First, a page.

The Workers’ Compensation and Rehabilitation and Other Legislation Amendment Bill 2015 (‘the Bill’) was last night presented to Parliament and read a first time.
The Bill seeks to remove the requirement that a worker meet a 5% ‘degree of permanent impairment’ (DPI) threshold before being entitled to claim common law damages against his or her employer.
It is proposed that the changes will apply to all injuries sustained since the date of the last State Election (i.e. from 31 January 2015), and that further consultation will occur to consider how to mitigate the impact on workers injured during the period between the introduction of the 5% threshold on 15 October 2013, and 30 January this year.
One of the things proposed by the Bill is that workers in that category may be entitled to additional lump sum compensation, subject to certain conditions (and as prescribed by a Regulation).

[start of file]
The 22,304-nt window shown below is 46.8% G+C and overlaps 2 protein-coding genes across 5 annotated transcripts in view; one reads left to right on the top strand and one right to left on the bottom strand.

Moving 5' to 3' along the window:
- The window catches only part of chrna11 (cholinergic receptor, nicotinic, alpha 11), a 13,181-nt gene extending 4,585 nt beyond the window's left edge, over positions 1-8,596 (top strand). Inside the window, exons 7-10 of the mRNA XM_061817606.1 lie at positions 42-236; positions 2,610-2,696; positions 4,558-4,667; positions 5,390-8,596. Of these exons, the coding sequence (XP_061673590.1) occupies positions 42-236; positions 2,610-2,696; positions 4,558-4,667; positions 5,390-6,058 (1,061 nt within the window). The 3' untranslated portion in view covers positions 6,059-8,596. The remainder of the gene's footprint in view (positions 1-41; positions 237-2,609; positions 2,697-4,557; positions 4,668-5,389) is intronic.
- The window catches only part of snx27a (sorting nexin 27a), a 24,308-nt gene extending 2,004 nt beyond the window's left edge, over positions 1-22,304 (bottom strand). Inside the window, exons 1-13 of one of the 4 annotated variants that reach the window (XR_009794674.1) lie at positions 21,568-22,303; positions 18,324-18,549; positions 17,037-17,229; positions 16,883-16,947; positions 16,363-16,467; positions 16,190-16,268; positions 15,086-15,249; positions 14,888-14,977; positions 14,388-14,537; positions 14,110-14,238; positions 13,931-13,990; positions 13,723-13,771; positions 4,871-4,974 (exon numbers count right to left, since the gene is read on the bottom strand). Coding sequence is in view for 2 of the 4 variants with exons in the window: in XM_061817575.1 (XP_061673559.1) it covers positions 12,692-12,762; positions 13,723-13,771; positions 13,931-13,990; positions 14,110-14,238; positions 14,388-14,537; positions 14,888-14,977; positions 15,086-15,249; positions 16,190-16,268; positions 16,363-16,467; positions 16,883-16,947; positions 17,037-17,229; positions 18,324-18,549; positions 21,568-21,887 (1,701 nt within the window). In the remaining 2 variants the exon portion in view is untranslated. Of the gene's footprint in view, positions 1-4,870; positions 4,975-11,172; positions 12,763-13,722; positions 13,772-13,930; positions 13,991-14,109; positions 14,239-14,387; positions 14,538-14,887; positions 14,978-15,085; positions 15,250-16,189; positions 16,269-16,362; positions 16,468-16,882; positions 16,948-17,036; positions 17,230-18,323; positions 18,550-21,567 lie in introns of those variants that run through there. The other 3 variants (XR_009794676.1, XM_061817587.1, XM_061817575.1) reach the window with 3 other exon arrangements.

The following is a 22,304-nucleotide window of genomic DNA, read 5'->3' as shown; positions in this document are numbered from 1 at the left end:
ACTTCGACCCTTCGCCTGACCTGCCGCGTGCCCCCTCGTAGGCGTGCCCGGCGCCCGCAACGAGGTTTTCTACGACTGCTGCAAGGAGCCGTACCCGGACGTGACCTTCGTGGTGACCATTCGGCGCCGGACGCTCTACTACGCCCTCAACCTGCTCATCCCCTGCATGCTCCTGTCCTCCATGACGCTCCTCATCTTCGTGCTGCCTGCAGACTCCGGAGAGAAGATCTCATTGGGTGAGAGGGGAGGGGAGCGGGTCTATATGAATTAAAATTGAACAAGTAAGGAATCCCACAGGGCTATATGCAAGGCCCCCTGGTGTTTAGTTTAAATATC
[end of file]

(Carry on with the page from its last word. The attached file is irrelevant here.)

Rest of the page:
It is not otherwise clear how mitigation of the impact to those workers might be facilitated in a common law claims context. The Explanatory Note and Explanatory Speech otherwise providing only that a proposal is being worked on by a stakeholder group, and be designed to balance the unfairness to workers denied the right to claim common law damages, against the need to ensure the ongoing fiscal viability of the workers’ compensation scheme.
Further, the Bill seeks to remove the entitlement of prospective employers to seek potential employees’ claims history summary information, in response to privacy concerns, and concerns as to the use of that information arising out of the operation of the current legislation.
The Bill has been referred to the Finance and Administration Committee for examination.
Click here to read about another significant WorkCover issue arising out of last year’s decision in Byrne v People Resourcing (Qld) Pty Ltd & Ors.